« Reply #5 on: February 18, 2015, 16:29:14 pm »
There are Arcs and these have a radius, there are circles and these have diameters, these can be found as entities and checked against tool diameter. For polylines, I think it's the angle where they join that needs to be considered. How this works for those already 'joined' I don't know.
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Offline nivagc

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Re: A script that could be useful for some
« Reply #6 on: February 18, 2015, 16:47:13 pm »
Hello Guys,

Not sure where this is going or if I've got the wrong end of the stick!

But surely when you have generated your tool paths which can be see around your profile (inside/outside) or pocket you would simply hit view/show cut widths?

You can see clearly where your tool "hits" and "misses"

At this point you can change the size of your tool diameter to see what fits where?

That's what I do!

Regards

Gavin

On writing scripts/plugins lloydsp, how about combing something like the arc text plugin and the curved surface generator.
I’m currently working on an engine side casing that I need to shape a small radius from the outside profile towards the centre for about an inch.
The only way I can see doing it at the moment is to pull my CB file and “3D it” in CAD (Cubify Design) Then bring it back to CB and then use 3D MOP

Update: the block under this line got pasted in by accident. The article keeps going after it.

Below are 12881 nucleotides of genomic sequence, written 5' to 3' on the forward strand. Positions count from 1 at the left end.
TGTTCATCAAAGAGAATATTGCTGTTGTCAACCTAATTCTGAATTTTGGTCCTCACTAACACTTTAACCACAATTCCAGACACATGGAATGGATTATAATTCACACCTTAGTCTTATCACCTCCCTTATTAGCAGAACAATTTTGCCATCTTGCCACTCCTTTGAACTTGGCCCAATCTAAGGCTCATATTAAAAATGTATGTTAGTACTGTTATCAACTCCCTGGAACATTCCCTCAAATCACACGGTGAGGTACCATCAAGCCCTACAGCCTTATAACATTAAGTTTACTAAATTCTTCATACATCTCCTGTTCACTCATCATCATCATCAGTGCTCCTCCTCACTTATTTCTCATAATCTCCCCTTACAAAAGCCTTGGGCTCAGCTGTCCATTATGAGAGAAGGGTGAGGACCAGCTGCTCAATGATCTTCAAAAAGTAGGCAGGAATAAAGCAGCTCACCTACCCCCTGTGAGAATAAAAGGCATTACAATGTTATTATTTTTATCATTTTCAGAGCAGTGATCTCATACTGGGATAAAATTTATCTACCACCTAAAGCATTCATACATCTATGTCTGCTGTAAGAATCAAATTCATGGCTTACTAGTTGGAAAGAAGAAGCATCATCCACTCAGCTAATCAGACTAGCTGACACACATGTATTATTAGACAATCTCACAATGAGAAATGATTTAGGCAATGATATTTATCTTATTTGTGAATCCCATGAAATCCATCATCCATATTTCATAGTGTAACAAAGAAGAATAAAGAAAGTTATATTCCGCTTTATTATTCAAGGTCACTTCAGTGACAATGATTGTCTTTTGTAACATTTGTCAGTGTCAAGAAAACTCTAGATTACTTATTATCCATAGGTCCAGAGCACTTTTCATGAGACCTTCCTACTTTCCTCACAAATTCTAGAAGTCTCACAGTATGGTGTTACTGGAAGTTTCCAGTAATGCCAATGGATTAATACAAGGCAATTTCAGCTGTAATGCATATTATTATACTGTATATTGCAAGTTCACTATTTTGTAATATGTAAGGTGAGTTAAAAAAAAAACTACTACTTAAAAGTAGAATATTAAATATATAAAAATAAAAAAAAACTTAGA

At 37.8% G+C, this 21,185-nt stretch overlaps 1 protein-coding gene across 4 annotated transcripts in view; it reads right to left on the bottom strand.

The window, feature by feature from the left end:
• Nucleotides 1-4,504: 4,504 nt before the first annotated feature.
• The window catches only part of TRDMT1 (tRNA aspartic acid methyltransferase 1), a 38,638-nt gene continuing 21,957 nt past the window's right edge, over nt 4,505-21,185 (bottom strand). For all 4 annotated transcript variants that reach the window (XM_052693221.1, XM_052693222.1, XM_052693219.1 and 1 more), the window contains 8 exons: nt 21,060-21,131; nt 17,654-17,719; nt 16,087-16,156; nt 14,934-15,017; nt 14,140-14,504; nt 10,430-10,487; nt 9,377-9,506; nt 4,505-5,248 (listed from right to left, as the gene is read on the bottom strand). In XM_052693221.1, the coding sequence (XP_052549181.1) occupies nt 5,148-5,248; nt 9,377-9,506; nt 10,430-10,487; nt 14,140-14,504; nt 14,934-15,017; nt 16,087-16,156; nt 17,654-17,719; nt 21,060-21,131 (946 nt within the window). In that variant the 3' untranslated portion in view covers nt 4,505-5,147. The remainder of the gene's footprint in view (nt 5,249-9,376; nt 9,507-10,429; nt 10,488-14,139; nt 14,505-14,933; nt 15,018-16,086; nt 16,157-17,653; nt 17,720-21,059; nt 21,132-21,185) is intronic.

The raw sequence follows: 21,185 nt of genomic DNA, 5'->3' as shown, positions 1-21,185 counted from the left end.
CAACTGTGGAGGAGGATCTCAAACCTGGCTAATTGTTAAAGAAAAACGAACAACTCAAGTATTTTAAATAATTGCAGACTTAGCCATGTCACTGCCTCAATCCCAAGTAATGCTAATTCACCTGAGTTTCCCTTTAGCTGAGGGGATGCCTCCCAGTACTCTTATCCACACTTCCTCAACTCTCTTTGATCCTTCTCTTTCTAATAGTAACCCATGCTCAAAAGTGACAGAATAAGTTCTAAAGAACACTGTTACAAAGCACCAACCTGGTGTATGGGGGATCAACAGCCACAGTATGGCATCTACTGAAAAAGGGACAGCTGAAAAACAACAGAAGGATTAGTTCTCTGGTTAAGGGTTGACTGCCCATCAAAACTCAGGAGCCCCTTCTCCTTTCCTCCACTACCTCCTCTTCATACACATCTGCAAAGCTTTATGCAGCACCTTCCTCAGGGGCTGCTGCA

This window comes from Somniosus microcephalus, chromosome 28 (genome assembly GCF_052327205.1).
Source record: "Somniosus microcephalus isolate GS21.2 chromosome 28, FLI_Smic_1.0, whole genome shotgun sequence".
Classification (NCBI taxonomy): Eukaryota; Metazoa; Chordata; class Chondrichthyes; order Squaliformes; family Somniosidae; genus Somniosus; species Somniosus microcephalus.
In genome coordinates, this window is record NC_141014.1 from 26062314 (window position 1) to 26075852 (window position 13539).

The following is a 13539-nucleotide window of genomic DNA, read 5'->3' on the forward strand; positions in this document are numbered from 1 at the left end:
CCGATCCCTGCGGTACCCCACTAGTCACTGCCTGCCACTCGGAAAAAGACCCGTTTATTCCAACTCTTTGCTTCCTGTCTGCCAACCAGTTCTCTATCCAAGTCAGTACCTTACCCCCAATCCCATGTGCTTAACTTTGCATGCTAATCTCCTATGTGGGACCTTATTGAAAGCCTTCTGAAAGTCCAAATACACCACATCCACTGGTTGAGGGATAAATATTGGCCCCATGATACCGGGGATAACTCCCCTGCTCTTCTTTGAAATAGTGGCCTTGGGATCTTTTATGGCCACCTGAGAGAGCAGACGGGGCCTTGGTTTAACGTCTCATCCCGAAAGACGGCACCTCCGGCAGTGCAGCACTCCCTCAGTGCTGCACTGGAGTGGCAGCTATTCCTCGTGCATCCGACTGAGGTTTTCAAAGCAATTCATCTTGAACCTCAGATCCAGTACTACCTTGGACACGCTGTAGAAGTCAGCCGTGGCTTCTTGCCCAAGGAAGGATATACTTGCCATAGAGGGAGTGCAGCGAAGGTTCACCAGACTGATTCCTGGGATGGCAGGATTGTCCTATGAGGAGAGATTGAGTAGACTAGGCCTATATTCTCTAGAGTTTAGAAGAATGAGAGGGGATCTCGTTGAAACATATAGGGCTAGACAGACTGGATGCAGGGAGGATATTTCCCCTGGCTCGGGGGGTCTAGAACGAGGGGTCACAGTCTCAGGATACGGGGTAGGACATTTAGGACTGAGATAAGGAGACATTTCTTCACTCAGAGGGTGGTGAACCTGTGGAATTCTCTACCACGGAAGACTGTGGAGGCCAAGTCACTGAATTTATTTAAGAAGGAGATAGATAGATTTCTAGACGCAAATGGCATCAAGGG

Can this be done? I think it would be very useful.

Offline lloydsp

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Re: A script that could be useful for some
« Reply #7 on: February 18, 2015, 16:53:17 pm »
Well... I agree with that in concept.  It's one of the points raised in our initial discussions on the French CamBam forum: http://www.usinages.com/cambam/

However, I can also see that it could be "hit or miss" to rely on strictly visual checks with very complex shapes.  A lot could be 'missed'.

I think the thing wanted is a quick "go or no-go" check that would report not only IF the current size cutter would work, but perhaps the size cutter needed.

But I agree with the sense your question -- I'm not sure the amount of utility would be worth the effort to create such a routine.

That's why I've opened it up to discussion here.

In the past (and Yves, this is no criticism -- we're all here to help one-another), when someone has needed a script that few other people would find useful, that person has been the one who wrote it!

LLoyd
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Offline nivagc

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Re: A script that could be useful for some
« Reply #8 on: February 18, 2015, 17:07:14 pm »
No problems I was just trying to get the right end of the stick.

I now see where your coming from with regards to complex shapes.

And yes a "report" of whether a cutter would be able to complete the job would be a good idea.